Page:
And please tell me why you or expert Essex care whether the Earth has an average temperature anyway, when that is not what the indices are measuring.

That one is easy. I can help you there. It is because the "average temperature of the earth", despite probably being a scientifically invalid concept, is the metric that the environmental activists and alarmists decided was something they might be able to use to change global politic and economics by frightening people with its allegedly high level and rapid changes.

I also note you have not answered my question about why you consider yourself scientifically superior to BH readers.

Feb 4, 2016 at 7:00 PM | Unregistered Commentermichael hart

michael, if you can't bear to read the Rabett, look at figure 1 of Taken By Storm briefing from E&M ( and do some sums yourself:

In the graph, the 'radiation' average of water at 2C and coffee at 33C starts declining at somewhere around 28C. Basically they have added the T^4 for 33C and 2C, divided by two and taken the 4th root, giving just under 28C. Do it yourself, it is easy enough. They should have added T^4 for 275K and 306K, divided by two and taken the 4th root, giving 291.7K or 18.7C. The Rabett goes further to show that the arithmetic mean is the only average that makes physical sense.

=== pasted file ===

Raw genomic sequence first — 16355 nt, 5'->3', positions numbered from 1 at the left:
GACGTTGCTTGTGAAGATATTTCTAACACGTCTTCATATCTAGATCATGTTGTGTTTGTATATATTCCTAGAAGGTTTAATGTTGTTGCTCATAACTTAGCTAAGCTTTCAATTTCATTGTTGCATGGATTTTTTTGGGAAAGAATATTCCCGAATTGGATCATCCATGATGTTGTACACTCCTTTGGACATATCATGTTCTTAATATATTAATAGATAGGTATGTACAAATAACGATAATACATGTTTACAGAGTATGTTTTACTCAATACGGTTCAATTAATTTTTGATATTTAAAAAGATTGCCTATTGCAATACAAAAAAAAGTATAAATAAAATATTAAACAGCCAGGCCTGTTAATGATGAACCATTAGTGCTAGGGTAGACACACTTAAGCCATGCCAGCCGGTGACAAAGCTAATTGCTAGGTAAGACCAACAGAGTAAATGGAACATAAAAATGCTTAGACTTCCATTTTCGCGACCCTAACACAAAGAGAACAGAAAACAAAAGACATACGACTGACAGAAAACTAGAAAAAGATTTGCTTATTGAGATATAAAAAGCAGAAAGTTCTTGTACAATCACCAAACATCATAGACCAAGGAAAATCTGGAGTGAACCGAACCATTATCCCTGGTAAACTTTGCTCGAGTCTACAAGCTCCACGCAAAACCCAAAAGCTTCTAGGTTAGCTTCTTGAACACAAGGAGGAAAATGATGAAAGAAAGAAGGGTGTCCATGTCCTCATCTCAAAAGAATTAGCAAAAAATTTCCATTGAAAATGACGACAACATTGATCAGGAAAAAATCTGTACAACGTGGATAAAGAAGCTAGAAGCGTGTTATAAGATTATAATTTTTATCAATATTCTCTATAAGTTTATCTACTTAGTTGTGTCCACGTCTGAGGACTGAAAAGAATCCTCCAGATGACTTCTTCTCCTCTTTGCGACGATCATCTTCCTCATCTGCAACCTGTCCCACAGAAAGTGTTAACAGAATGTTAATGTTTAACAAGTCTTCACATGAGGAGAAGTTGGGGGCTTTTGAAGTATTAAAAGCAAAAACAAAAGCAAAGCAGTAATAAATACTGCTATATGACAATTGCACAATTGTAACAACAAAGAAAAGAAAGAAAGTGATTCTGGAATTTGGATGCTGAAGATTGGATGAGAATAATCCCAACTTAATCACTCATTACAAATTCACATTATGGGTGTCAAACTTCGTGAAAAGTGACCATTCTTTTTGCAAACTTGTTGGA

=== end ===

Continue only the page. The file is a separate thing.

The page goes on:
The average temperature used by scientists (and activists) is not global temperature but global surface temperature. So E&M riffing on the theme of viewing Earth from millions of miles away and Plank spectra is irrelevant and will impress only people like you, who don't seem to understand what is being discussed.

I don't know whether I am "scientifically superior to BH readers" in general, but if you continue on this rather stupid line of reasoning, I think I know where I stand relative to you.

Feb 5, 2016 at 3:07 AM | Unregistered CommenterRaff

Micky H Corbett

d~1/√n is a power law relating precision of the mean and sample size. I do not think it matters whether the sample is Gaussian or not.

Is climate data gaussian? It depends on your variable.

Humidity, air pressure and temperature are Gaussian. Detrend to remove seasonal variation and long term trends and you get an approximately normal distribution.